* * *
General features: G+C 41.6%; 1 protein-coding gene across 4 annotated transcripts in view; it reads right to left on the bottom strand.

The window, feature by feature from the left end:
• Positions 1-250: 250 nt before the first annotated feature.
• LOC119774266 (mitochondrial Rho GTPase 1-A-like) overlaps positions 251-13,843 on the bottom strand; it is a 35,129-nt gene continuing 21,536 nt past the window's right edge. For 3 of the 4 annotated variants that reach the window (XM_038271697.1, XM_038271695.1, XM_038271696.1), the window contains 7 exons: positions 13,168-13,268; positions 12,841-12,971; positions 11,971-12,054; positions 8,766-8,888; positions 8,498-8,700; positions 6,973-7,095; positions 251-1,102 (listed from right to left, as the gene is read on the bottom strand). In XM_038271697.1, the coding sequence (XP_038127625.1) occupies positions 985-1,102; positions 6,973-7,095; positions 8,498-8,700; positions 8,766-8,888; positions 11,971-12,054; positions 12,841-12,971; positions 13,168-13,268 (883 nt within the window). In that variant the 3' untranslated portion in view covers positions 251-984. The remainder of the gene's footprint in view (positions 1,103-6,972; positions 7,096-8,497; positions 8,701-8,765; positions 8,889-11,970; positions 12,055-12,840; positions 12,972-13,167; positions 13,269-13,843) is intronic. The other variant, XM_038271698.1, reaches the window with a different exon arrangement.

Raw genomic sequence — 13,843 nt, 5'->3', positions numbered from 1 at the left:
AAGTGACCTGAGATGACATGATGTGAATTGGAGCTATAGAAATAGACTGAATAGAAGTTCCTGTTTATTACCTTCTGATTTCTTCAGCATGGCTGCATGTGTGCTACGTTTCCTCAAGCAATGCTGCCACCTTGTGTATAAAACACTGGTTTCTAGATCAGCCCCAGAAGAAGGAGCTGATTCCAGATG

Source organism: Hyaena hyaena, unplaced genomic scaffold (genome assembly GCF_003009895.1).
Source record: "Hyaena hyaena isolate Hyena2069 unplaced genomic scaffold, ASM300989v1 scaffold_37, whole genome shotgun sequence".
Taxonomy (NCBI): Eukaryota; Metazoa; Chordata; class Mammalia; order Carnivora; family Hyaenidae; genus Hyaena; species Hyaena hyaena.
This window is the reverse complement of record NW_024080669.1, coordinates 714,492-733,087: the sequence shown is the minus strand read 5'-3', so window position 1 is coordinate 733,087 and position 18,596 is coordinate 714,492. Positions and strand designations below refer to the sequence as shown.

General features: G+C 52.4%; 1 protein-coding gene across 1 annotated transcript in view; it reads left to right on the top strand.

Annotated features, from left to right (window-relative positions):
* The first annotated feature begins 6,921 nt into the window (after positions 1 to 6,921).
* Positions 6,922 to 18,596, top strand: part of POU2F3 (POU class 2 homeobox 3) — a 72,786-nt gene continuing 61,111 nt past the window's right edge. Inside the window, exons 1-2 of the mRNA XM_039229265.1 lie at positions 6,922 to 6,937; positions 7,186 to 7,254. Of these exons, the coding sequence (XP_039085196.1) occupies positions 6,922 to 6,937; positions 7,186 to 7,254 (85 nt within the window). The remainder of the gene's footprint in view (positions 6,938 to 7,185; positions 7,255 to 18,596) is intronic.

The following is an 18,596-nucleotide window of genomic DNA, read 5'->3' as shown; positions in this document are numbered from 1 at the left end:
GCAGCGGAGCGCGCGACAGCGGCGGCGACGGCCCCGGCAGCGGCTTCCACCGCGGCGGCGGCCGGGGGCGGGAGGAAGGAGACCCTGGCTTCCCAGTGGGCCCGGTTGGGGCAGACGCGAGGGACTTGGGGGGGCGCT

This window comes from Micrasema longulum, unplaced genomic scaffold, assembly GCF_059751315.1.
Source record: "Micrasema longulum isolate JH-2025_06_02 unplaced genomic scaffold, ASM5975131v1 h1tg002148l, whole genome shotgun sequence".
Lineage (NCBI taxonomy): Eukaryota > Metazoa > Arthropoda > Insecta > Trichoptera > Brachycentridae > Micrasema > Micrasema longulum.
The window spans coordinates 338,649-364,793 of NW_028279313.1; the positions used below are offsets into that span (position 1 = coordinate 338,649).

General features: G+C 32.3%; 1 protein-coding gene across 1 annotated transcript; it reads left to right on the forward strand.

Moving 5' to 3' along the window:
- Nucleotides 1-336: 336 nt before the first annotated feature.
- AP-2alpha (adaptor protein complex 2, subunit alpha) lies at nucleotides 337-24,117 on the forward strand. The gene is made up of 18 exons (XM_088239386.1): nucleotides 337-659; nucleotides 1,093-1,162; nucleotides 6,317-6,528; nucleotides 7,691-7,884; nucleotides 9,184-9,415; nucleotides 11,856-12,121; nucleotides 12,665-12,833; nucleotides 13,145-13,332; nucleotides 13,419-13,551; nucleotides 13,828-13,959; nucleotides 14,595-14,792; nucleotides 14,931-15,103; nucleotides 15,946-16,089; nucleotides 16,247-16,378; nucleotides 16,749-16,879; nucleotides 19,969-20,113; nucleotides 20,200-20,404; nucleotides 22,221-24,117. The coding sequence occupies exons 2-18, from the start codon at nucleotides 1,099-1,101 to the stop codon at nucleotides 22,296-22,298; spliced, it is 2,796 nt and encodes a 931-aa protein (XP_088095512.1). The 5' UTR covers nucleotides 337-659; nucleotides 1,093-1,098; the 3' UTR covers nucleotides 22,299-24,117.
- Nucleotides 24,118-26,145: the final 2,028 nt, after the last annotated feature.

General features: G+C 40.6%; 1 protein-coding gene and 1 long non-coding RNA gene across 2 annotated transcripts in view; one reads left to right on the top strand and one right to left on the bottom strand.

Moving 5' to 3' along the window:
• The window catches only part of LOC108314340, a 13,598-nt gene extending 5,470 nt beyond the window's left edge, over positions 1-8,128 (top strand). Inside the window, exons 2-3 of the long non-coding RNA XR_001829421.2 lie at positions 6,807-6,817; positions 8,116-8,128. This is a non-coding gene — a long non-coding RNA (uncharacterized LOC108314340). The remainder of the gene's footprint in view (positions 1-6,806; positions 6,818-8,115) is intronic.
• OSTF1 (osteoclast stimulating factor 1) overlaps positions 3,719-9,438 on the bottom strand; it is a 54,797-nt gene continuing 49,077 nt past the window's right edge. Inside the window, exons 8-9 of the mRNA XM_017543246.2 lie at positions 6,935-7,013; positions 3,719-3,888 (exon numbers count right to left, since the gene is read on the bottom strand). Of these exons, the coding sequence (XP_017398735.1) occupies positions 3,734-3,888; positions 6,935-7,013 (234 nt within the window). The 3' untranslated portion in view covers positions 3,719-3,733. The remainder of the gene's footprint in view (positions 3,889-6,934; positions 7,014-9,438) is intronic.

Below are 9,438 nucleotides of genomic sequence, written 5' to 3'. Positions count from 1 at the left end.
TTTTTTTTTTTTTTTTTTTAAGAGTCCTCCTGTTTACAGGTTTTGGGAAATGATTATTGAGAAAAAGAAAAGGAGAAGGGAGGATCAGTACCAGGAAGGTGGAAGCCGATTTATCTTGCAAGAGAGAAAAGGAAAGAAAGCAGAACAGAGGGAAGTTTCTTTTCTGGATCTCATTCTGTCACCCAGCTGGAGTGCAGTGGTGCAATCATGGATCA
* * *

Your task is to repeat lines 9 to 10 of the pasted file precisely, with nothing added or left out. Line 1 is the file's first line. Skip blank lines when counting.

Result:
Taxonomy (NCBI): Eukaryota; Metazoa; Chordata; class Mammalia; order Carnivora; family Hyaenidae; genus Hyaena; species Hyaena hyaena.
This window is the reverse complement of record NW_024080669.1, coordinates 714,492-733,087: the sequence shown is the minus strand read 5'-3', so window position 1 is coordinate 733,087 and position 18,596 is coordinate 714,492. Positions and strand designations below refer to the sequence as shown.